The Osborne Lights:
The Making of a Theme Park Spectacular

by Mike Scopa
AllEars® Feature Writer

Feature Article

This article appeared in the November 17, 2009 Issue #530 of ALL EARS® (ISSN: 1533-0753)



Mike ScopaAs Halloween becomes more and more of a memory and Thanksgiving plans are put in place I soon begin to anticipate with excitement my annual early December trek to Walt Disney World. This will be my seventh consecutive year visiting Orlando in early December and I continue to see each visit as special because of all the holiday happenings in and around Walt Disney World.

A few years back I had missed sort of a "celebrity" while in the then-named Disney-MGM Studios. That celebrity was a gentleman by the name of Jennings Osborne, and yes, it is the same Jennings Osborne who is responsible for the The Osborne Family Spectacle of Dancing Lights that is displayed every year at the Streets of America section of the theme park.

Over the years I've been curious as to how this Christmas light spectacular came about and how the Studios prepares the display. For those of you who may not know it all started in Little Rock, Arkansas, some 23 years ago when 6-year-old Breezy Osborne asked her father if he would put up some Christmas lights on their 22,000 sq. ft. house. Her dad, Jennings Osborne, started that year by hanging about 1,000 red lights on his home.

Although he and his daughter enjoyed the lights he felt he wanted to do more and the following year he added more lights. As the years went by Osborne continued to add more and more lights and by the year 1993 the Osborne property was sporting over 3 million lights. A Disney fan, Osborne even included in his light display a train that was driven by Mickey Mouse -- a waving Mickey Mouse. Of course the Osborne Lights became well-known in Little Rock and throughout all of Arkansas. Fans of the lights came from all over to see them. You can imagine that between Thanksgiving and Christmas that the street where the lights were displayed was very well-traveled.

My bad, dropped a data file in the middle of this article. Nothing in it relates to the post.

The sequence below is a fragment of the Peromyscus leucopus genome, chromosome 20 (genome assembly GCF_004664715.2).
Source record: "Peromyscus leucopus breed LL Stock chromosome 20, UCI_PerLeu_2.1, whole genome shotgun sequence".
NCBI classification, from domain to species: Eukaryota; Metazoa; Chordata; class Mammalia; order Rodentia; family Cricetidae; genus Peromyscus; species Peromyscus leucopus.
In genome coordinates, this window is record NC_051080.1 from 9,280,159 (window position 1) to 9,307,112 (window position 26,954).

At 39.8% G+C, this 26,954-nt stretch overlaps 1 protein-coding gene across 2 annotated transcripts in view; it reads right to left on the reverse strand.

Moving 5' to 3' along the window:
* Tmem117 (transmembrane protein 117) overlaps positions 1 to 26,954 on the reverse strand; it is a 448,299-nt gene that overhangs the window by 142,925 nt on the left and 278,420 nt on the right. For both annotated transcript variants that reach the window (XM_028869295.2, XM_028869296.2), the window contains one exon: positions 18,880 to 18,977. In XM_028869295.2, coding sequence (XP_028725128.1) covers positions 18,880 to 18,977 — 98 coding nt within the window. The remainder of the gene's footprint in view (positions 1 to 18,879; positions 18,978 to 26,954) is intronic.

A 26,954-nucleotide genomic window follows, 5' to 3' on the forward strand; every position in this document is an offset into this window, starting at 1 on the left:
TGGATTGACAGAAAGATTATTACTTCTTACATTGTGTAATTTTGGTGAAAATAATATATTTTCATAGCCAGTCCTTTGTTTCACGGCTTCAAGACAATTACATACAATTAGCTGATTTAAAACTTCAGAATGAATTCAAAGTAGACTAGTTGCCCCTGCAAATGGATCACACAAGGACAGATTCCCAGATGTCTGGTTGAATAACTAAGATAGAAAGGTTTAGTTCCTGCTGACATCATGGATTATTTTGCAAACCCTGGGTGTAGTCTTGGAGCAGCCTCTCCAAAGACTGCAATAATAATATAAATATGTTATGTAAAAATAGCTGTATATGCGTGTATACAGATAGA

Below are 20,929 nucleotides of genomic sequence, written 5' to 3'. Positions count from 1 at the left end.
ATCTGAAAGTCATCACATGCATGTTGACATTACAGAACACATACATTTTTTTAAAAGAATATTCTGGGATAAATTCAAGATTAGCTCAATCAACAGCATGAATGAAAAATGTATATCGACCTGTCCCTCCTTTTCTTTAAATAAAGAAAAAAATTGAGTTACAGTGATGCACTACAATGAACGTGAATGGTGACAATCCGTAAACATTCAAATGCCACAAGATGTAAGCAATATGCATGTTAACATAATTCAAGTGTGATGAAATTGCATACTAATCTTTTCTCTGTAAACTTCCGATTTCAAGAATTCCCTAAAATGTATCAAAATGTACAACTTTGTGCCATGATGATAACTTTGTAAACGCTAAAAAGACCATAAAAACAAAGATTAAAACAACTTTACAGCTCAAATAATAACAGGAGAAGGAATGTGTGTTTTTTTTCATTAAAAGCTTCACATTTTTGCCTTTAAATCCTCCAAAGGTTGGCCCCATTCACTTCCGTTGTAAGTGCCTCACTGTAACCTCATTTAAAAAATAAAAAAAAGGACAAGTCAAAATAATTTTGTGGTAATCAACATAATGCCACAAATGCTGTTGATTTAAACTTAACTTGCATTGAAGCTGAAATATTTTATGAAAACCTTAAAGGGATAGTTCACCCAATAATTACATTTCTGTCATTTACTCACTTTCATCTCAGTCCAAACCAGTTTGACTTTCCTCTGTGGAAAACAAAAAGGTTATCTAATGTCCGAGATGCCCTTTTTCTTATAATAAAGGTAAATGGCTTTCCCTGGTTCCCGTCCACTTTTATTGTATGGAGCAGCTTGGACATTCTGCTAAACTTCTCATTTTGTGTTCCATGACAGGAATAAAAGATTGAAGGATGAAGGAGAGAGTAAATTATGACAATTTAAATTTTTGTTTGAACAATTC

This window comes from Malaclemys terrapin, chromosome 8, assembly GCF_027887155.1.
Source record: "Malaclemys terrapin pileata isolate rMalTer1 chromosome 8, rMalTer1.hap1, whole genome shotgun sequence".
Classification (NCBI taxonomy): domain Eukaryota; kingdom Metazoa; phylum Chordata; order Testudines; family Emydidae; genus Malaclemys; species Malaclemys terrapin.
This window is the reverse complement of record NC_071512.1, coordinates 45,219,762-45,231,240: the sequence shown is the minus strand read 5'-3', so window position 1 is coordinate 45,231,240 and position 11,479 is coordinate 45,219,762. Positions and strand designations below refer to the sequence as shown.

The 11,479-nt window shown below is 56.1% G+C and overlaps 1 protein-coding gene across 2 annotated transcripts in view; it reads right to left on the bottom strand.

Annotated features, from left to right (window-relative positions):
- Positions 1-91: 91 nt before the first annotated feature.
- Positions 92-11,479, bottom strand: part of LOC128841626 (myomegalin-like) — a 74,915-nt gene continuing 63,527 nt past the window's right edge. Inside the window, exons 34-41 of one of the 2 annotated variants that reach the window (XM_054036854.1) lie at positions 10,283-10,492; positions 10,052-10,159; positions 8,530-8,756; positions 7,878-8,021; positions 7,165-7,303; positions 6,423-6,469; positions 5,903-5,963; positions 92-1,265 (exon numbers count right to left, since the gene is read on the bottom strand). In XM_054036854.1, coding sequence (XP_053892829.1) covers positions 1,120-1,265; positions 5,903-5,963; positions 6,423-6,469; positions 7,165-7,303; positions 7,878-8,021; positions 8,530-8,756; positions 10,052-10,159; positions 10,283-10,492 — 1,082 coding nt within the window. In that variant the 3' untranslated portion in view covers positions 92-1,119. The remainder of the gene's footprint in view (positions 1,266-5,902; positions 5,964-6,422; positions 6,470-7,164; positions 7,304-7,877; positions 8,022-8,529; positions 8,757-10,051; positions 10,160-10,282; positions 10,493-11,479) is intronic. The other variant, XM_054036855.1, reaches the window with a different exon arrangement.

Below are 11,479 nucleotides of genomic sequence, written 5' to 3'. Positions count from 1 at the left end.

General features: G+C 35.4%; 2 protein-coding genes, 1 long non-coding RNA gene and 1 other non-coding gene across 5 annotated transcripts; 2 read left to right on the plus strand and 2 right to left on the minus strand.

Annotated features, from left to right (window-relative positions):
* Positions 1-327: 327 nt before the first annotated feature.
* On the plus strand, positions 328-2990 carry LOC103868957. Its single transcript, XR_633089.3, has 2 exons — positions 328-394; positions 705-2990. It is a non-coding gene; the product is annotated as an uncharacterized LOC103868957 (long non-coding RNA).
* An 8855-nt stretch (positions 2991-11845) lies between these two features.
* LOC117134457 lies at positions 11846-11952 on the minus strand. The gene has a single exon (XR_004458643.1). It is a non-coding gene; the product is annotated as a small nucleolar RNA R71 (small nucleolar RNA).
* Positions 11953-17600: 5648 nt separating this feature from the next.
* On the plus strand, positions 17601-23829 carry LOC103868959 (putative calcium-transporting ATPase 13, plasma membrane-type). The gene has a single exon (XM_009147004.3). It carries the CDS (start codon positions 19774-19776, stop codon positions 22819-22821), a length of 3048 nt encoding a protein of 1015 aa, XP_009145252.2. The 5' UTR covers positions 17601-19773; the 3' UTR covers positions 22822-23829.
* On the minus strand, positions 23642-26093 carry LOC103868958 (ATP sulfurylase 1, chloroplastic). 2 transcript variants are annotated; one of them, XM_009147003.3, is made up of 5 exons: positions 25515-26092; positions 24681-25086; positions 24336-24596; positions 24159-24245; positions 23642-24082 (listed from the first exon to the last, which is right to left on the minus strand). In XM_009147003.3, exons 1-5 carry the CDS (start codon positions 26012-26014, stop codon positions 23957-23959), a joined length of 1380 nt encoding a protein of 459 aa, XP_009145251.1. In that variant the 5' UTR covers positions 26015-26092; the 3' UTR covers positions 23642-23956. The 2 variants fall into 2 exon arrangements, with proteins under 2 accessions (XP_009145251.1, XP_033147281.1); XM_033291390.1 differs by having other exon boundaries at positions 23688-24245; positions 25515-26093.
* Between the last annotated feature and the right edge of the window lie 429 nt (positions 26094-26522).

I recall either hearing or reading somewhere that Osborne reportedly purchased the properties on each side of his home and decorated those as well, much to the dismay of his neighbors. In fact this dismay grew to the point at which a lawsuit was filed against Jennings Osborne and his lighting display. As the story goes Jennings Osborne agreed to a few things to appease his neighbors by first and foremost limiting the nighttime hours for his lighting display. Then one night a family who had driven from Pine Bluff, Arkansas, to see the lights was disappointed to arrive well after Osborne had turned off the huge display for the evening. The family pleaded with Osborne to turn the lights back on and thus by doing so defied the court order and was fined $10,000.

From what I understand Osborne's neighbors decided that they would not allow this to happen again and took their case to the Arkansas Supreme Court where in 1994 the light display was declared a nuisance and Osborne was barred from continuing with the lights and "causing a spectacle." Besides the aforementioned fine, Osborne was sentenced to time in jail for contempt of court. The sentence was suspended, but beyond that he was told to never turn on his lights again.

In stepped The Walt Disney Company, which signed a five-year agreement with Jennings Osborne to display his lights at Walt Disney World's Disney-MGM Studios theme park. John Phelan, Director of Show at the theme park, recalls how four moving vans left the Osborne home in November 1995 carrying every piece, every light, every strand from the Osborne display. The lights arrived on November 4, 1995, and they had to be up and running by the Wednesday before Thanksgiving. This was accomplished by employing 40 technicians working round the clock. Jennings Osborne himself came down to help with the planning of the display. Back then the display was put up on Residential Street and Osborne decided how each house should be decorated.